puppy nipping

Puppy nipping

 

I read so many pleas for help in the Breed Groups and other local dog forums  I belong to. They are responded to with well-meaning but often outdated, amateur advice, which often could be emotionally harmful for the puppy but particularly dangerous if there are children involved, which there often are. I will not discuss those methods as the positive ones below will ensure there is no need to scare or be unkind to your puppy.

Puppy nipping is a normal part of puppy development and all puppies go through this stage, some more so than others. It is a way of communicating, albeit in an unsophisticated way. We find it hard to read what they are telling us subtly and so they ramp up to a full on message giving.

I fostered (I failed, she stayed ) my Lola as a result of being a particularly bad Pirhana puppy, I know exactly how it feels to have your fun, much loved, adorable puppy become some manic horrible growly being.

baby genghis
It is horrible, isn’t it?

But the thing to remember is that 99% teething pain… puppy biting is pain relief … it is us that makes it a game for them by squealing and jumping around and the fun makes them feel better, takes their mind off the pain or provides a limb to bite down on for pain relief, so they play more. (Like us with toothache, we feel better when we have something to occupy us, to detract from the pain, especially when the alternative is something that makes us happy or excited, releasing emotionally,  the “happy hormones”. However, for pups it is just them dealing with pain, releasing that feel good emotion. So address the pain first and the need to bite, to relieve it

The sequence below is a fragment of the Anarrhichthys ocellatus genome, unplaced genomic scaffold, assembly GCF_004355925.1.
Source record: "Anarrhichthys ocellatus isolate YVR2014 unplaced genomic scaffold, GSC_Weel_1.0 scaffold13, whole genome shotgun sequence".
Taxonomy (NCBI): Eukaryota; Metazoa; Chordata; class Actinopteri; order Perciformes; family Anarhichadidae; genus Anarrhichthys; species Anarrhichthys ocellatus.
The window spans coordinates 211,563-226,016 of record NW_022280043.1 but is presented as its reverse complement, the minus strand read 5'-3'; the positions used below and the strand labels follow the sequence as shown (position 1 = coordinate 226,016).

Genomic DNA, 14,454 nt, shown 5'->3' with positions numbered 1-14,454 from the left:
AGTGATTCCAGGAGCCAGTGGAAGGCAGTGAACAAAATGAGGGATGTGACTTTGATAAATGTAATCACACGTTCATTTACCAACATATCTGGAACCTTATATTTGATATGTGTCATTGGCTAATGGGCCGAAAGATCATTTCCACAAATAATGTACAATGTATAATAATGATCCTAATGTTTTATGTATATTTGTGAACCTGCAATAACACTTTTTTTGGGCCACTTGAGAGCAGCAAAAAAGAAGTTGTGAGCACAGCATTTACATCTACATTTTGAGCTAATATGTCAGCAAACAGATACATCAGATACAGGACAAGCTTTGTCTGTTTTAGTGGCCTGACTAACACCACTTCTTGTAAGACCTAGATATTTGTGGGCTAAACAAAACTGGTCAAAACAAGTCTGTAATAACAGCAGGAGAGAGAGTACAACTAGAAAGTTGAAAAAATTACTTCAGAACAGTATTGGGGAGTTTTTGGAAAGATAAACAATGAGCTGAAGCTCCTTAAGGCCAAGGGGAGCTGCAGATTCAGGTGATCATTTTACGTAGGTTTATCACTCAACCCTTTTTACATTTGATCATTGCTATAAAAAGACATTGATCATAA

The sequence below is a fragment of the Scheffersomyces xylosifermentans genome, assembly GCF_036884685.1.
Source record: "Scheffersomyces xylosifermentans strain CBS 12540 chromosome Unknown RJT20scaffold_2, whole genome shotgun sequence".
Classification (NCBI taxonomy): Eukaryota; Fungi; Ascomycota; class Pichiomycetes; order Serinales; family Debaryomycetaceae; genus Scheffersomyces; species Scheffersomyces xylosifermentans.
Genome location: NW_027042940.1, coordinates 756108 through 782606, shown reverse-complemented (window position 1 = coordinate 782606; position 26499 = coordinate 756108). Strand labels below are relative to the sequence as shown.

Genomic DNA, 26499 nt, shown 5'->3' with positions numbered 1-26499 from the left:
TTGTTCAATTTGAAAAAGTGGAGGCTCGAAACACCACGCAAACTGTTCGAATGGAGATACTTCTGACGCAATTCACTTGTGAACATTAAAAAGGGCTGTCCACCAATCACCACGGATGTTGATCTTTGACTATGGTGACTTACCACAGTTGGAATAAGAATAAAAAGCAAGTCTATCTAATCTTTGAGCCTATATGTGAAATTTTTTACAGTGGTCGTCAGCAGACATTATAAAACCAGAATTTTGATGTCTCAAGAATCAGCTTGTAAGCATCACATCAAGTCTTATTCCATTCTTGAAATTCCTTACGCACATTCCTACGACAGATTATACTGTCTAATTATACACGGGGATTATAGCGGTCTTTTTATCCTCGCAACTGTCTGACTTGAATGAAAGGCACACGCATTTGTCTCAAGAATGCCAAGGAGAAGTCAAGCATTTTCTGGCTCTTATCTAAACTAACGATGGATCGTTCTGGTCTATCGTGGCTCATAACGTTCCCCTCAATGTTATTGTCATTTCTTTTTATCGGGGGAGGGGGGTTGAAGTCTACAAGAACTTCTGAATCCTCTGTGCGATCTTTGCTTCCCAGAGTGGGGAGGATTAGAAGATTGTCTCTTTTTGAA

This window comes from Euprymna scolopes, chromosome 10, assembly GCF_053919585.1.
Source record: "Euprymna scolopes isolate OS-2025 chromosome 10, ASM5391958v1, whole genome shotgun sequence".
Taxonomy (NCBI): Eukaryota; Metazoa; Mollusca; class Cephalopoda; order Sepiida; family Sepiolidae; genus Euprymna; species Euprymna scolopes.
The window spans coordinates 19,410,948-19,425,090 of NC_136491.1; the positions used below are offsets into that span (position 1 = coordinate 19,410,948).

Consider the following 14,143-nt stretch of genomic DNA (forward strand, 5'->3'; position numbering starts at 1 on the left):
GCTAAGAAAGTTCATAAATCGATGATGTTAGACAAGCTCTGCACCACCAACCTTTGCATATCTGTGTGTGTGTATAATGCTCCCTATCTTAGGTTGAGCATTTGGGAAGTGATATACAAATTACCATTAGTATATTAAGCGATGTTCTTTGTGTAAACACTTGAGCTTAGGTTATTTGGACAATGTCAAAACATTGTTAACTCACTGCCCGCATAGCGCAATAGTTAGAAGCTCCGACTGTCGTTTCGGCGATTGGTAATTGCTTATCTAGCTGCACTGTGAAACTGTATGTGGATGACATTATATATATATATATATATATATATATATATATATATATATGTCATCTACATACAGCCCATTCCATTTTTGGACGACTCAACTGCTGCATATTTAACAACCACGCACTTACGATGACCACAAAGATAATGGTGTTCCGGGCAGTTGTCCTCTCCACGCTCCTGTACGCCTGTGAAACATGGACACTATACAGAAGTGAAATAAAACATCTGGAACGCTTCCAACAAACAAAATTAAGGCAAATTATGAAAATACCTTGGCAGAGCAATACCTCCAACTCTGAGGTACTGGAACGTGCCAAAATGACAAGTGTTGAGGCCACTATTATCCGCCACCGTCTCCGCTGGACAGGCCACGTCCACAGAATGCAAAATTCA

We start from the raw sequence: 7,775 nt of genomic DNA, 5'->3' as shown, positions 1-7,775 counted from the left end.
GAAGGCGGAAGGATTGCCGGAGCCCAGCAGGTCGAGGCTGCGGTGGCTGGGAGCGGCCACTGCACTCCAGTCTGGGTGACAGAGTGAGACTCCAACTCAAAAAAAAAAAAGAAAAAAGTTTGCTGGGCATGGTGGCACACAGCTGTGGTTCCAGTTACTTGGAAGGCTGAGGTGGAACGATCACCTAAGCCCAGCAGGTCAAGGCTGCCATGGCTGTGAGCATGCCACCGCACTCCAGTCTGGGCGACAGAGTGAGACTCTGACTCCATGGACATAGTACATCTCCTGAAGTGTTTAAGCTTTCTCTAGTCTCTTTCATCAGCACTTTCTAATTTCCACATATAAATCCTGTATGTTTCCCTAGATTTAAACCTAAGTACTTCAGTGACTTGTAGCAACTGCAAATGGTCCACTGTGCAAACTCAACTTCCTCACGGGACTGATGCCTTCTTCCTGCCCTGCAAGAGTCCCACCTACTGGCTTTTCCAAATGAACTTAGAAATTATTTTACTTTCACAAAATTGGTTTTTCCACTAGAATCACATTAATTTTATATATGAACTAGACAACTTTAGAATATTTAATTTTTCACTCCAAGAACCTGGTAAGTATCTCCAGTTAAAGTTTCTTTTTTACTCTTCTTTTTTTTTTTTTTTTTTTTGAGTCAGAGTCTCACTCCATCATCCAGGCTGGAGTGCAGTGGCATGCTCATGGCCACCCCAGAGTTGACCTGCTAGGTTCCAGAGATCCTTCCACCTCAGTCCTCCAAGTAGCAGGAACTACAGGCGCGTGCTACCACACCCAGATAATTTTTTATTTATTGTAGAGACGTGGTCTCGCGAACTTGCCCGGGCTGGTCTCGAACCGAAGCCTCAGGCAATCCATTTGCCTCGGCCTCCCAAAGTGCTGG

How do we provide pain relief? Some great ideas are : supervised frozen carrots or other dog appropriate veg or fruit  , frozen rope toys, frozen kongs or ice lollies. Try getting a sock wet it and freeze it, or use a tea towel or flannel… all these things can be swapped for what they find easily available …YOU!

Pups need CALM

LOTS of calm; a chance to chill out.

Being over tired and over stimulated is the other reason for what seems like total “manic” behaviour. Like young children without proper sleep and a calm environment for rest time puppy brains become overloaded and they get “cranky”.

Puppies need around 18-20 hours a day of sleep and calmness. This is imperative to empty out the build up of hormones from the excitement of having fun,  and exploring their world, but also to digest their food, and process their learning. Without the rest time, learning can be inhibited and a puppy can seem to be “hard to train” or “wilful”, but mostly they are overtired and need some time to rest.

In a busy or noisy household this is difficult for them to achieve, they need us to guide them. There is a great blog on achieving calm here https://peacefulpawstherapy.com/blog . Following these guidelines will significantly impact on the intensity of the biting phase.

lola resting on a table

Learning and training support